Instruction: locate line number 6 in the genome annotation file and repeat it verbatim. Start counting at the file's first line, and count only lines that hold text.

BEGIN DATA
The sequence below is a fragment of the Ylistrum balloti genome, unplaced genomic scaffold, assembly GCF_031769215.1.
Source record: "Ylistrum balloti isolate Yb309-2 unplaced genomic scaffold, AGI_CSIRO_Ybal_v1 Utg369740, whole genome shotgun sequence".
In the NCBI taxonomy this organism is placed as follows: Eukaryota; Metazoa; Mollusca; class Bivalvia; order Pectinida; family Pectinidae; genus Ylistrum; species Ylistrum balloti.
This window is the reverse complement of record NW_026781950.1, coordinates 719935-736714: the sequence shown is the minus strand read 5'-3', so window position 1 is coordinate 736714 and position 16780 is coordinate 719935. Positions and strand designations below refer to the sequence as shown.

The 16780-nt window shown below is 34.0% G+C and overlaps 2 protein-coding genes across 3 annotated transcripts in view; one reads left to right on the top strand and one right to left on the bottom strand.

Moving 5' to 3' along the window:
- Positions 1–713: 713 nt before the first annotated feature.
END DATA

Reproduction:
Moving 5' to 3' along the window: